Leica Oskar Barnack Award Newcomer 2010: Andy Spyra „Kashmir“

Andy Spyra – Kashmir, Newcomer 2010

The Leica Oskar Barnack Newcomer Award, granted for the second time in 2010, was received by the German photographer Andy Spyra for his reportage on Kashmir. For the photographer, Kashmir has one of the world’s most beautiful landscapes; but the Himalayan region has also been a battlefield for decades. With his subjective and empathetic gaze, Spyra focuses his black and white series on the consequences of the conflict between India and Pakistan, for the people living there.

The border region of Kashmir is one of the world’s most intensely militarised zones, and has suffered from the territorial conflicts between India and Pakistan for many years. Squeezed as Kashmir is between two nuclear powers and arch-enemies, it is of course the civilian population who suffers most: women are raped and murdered; men disappear without trace or are arrested at one of the numerous demonstrations against the military presence in the region. The Kashmir conflict has already claimed over 60 000 victims, and the entire region is in a state of trauma. Furthermore, it is primarily the conflict within the population that is responsible for further unrest.

“I first came to Kashmir in early spring 2007 and just fell in love with the region, the people, the light and the atmosphere of this remote place.”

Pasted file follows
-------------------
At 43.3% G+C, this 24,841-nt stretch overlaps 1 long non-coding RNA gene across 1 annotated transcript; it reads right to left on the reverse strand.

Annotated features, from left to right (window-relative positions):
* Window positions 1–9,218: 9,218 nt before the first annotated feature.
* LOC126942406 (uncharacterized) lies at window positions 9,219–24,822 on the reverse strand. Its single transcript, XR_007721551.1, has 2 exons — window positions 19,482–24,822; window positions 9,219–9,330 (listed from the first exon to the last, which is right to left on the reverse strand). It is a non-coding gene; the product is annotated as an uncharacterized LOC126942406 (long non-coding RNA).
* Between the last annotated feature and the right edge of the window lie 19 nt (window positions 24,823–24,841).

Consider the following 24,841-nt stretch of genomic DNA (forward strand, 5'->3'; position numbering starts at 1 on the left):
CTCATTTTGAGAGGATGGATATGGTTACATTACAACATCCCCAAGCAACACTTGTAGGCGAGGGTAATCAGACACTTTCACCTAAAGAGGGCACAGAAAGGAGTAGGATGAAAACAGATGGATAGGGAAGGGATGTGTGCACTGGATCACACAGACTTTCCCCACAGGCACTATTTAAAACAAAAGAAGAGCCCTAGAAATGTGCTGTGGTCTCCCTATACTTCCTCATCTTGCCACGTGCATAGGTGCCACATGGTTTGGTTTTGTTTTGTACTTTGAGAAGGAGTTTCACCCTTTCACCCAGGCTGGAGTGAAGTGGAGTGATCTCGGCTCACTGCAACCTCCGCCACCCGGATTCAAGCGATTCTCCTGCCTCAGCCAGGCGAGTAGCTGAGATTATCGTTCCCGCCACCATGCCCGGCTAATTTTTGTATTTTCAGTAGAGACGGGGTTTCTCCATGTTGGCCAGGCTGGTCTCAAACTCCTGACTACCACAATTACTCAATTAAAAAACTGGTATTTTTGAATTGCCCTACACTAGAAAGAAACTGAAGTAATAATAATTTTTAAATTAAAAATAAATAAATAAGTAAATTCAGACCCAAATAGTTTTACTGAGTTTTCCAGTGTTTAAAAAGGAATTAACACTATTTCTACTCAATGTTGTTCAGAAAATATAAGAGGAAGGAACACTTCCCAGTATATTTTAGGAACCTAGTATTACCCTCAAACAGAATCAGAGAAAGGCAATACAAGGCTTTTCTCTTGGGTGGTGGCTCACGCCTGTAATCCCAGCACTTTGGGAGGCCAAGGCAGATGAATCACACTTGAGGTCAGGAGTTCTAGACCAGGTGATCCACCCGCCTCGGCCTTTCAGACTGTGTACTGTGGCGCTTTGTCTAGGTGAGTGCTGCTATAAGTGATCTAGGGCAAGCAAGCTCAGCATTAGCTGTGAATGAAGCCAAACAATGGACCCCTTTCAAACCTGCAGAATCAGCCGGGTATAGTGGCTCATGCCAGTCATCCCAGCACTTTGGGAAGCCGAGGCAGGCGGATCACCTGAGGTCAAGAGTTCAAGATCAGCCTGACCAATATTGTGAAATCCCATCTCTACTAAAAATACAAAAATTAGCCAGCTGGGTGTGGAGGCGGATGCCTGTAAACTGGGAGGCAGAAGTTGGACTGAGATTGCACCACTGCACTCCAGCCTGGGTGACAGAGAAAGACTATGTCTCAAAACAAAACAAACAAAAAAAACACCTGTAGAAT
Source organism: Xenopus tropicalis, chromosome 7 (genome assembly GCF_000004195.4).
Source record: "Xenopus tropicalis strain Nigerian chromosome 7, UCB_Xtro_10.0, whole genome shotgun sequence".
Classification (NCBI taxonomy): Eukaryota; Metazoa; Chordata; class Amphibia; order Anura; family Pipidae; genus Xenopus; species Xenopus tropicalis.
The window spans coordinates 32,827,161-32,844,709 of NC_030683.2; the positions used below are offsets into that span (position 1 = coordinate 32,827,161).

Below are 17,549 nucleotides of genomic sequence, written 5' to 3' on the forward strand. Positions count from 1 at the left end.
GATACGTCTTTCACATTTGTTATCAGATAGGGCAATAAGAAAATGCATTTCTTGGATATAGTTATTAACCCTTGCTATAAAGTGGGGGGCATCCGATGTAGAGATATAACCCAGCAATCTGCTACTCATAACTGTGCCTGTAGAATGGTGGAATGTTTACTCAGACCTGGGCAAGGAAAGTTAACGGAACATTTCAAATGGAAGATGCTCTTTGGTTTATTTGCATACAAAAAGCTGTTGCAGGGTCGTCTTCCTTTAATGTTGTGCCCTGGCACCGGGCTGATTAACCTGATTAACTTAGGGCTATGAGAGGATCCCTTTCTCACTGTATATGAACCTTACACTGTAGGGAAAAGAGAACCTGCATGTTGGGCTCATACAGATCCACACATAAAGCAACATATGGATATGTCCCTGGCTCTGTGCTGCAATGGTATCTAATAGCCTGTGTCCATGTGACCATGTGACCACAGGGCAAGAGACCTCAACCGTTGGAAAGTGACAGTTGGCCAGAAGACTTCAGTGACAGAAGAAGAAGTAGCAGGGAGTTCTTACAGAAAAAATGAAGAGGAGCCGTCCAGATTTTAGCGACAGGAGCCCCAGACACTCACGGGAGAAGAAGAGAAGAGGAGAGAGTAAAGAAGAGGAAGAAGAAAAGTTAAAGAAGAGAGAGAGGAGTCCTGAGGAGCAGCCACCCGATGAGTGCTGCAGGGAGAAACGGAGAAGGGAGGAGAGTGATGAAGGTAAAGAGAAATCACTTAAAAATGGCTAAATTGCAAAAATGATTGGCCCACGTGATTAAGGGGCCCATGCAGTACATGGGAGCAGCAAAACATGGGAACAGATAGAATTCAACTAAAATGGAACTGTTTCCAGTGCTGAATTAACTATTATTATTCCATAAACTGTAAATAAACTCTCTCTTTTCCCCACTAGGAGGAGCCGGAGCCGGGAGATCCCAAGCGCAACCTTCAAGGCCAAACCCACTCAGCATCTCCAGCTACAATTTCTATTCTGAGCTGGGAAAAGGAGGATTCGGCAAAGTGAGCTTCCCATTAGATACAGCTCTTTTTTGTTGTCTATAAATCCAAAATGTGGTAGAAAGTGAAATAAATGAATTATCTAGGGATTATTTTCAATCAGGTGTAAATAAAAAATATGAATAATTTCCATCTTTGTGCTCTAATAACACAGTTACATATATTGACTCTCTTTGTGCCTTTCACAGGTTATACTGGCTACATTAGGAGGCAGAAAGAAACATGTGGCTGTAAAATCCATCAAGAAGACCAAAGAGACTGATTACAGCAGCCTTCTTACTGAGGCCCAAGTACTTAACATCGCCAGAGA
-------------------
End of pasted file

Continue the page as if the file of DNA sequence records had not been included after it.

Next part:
Instead of travelling through Nepal by motorcycle as originally planned, Spyra sold his motorcycle and took a train to Srinagar, summer capital of the Indian part of Kashmir. Since that first visit, he has returned three times, staying a few weeks on each occasion. Spending time wandering through Kashmir, he got to know the country, letting himself drift during his visits, inspired by the extremes that shape both life and landscape.

“I deal with photojournalistic topics and thereby consciously distance myself from the visual boundaries associated with this type of reporting.”

Spyra translates his observations into an energetically charged black and white series, which strongly draws the viewer’s attention to his visual language. He moves close to the people he portrays. His motifs seem dramatic and quiet at the same time. He forces the viewer to look closely, even if the situation cannot be fully understood. The photographer explains this approach: “I already have thousands of pictures of shouting and screaming boys and men. It’s what you see here almost every day, and it’s getting more and more boring to shoot. I’m trying to work out a different approach this time.”

The intention is clear: viewers of these images not only see the situation in Kashmir, but also experience it on an emotional level and empathise with the local people. In this way the photographer wants to build awareness for the effects of the ongoing crisis on the population.

(Text updated 2020)

Interview with Andy Spyra (2010)

Andy Spyra

Born in Hagen, Germany, in 1984, Spyra worked for a year as a freelance photographer for a local newspaper in his hometown, before studying Photography at the University of Applied Sciences and Arts in Hanover from 2007 to 2009. He has won numerous awards for his photography and has been published in many magazines. In addition to assignments, he works on personal, long-term projects. He is based in Dortmund, Germany.

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